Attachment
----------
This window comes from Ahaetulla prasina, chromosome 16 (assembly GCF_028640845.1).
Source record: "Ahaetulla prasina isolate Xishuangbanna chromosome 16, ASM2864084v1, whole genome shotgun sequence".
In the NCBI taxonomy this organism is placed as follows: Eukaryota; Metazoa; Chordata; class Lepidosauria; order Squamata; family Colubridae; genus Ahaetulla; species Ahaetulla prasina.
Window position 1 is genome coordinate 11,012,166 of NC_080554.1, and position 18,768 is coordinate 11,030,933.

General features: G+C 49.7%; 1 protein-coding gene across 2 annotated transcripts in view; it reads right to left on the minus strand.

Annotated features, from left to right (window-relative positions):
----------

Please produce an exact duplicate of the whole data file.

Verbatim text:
This window comes from Ahaetulla prasina, chromosome 16 (assembly GCF_028640845.1).
Source record: "Ahaetulla prasina isolate Xishuangbanna chromosome 16, ASM2864084v1, whole genome shotgun sequence".
In the NCBI taxonomy this organism is placed as follows: Eukaryota; Metazoa; Chordata; class Lepidosauria; order Squamata; family Colubridae; genus Ahaetulla; species Ahaetulla prasina.
Window position 1 is genome coordinate 11,012,166 of NC_080554.1, and position 18,768 is coordinate 11,030,933.

General features: G+C 49.7%; 1 protein-coding gene across 2 annotated transcripts in view; it reads right to left on the minus strand.

Annotated features, from left to right (window-relative positions):